Paparazzi will also be here to bag their prey

2010-05-09 10:45

WAGs are not the

only British imports expected in South Africa for the 2010 Fifa World Cup –


paparazzi will be hot on their ­stiletto heels.

“Let me put it this way: the only thing bigger than the soccer is

the WAGs (footballers’ wives and girlfriends),” says Eddie van der Walt, a South

African who works as a paparazzo in the UK.

He will be based in Rustenburg during the English team’s stay,

hoping to catch the WAGs – and the English fans – at their worst.

“We expect a bit of trouble from soccer hooligans,” he says.

But it’s the “top-tier” celebrity wives who will attract the most

attention (see box).

A set of pictures of Victoria Beckham would earn a paparazzo enough

to cover his/her World Cup expenses, says Van der Walt. But he expects to see

fewer paparazzi in South Africa than there were in Germany in 2006 because of

security concerns.

“I shot pics of Madonna last Friday – taking a walk down the

street. You won’t get that in South Africa. Celebrities will be worried about


“Their hotels will be better guarded.”

In the UK, he says, it’s every young girl’s dream to become a WAG.

“They queue outside nightclubs in ridiculously small outfits hoping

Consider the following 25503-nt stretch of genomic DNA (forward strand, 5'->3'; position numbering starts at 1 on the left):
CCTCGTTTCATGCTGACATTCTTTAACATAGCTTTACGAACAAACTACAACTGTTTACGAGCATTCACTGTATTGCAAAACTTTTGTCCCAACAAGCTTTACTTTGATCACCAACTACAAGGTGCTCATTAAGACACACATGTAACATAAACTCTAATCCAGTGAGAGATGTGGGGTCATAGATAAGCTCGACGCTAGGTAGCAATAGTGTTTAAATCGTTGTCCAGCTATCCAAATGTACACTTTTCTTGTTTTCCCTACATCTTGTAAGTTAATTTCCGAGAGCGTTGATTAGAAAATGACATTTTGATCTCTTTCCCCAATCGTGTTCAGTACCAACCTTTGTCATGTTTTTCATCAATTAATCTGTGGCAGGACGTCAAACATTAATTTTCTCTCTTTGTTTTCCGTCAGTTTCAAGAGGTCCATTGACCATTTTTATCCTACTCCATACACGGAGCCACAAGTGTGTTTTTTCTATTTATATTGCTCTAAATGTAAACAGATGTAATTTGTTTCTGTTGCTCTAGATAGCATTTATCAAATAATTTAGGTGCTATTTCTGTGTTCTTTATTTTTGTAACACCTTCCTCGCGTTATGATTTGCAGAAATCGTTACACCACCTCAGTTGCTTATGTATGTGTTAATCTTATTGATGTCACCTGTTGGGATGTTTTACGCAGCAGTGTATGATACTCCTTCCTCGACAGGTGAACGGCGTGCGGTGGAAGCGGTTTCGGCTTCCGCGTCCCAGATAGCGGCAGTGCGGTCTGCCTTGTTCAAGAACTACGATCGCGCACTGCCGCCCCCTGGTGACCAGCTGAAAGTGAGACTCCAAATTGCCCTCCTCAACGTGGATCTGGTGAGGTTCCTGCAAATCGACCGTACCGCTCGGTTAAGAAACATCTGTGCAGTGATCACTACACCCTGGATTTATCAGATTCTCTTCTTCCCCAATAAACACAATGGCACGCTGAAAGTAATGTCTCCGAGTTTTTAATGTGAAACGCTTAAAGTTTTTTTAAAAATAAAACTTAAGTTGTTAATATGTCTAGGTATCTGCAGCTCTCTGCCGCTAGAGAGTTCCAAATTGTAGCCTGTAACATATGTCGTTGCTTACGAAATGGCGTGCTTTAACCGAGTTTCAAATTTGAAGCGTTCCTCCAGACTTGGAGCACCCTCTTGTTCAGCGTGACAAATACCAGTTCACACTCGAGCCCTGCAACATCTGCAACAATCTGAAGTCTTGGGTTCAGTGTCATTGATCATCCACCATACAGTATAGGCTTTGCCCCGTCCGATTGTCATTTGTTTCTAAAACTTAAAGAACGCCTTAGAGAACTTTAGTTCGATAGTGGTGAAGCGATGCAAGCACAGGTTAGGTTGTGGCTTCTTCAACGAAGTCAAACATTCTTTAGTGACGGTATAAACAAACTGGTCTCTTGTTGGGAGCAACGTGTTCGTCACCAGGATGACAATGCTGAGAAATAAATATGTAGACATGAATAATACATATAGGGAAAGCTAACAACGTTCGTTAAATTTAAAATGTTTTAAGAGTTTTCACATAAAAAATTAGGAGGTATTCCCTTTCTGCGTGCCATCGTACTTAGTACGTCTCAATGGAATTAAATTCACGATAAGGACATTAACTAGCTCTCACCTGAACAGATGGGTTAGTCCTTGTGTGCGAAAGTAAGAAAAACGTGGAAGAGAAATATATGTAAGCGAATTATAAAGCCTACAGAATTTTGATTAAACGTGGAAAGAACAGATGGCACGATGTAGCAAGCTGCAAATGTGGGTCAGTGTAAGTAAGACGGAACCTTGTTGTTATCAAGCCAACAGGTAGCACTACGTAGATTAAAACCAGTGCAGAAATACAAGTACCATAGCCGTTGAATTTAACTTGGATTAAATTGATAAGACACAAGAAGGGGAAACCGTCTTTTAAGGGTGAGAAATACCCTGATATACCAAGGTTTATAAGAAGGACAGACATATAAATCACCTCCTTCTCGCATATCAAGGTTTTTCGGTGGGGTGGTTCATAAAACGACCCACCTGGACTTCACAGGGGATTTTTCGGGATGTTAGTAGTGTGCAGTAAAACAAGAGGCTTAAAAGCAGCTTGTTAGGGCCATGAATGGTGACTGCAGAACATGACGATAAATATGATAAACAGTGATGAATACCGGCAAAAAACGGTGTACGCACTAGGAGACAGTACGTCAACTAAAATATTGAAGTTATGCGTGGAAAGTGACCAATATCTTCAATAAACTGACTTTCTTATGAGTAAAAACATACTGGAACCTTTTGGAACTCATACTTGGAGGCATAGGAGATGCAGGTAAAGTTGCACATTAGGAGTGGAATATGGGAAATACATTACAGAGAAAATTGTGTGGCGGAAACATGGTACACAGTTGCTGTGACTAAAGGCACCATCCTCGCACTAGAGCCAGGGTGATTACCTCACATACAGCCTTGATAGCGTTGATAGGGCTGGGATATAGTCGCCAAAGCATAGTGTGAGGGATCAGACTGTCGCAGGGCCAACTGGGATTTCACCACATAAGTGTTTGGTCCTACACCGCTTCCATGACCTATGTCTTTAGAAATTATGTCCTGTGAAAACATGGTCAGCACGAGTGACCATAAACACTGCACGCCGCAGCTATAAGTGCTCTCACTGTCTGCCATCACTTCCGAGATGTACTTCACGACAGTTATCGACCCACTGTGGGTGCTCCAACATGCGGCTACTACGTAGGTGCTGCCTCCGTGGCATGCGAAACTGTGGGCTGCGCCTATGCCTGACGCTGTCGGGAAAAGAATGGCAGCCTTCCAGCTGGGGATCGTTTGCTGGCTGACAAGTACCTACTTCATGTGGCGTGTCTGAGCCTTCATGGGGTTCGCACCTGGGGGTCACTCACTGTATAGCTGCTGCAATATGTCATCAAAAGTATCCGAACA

to bag a footballer.”

Are sport stars bigger than ­royalty?

“(Prince) William and Harry are out of reach for a girl growing up

in Essex (the UK equivalent of Welkom in the Free State),” says Van der Walt.

“Life as a WAG is brilliant. They don’t have to do anything for the rest of

their lives. Their career is to shop.”

And it pays very well. “They’ve turned it into an industry. Here, a

news event has not happened until a celebrity has said it has.

“On any given day at least three national (UK) papers have a

celebrity story on the front page.”

Van der Walt says celebrities often tip them off about their

whereabouts. “But the real story is the 10% they don’t want you to see.

Celebrities want us to think they’re really nice people. We expose the


Despite this, he says the relationship between celebs and the

paparazzi is not as hostile as it is portrayed by some media.

In some cases celebrities even get a cut from the photographs. It

works well. “They pretend to hate us and we pretend to care.”


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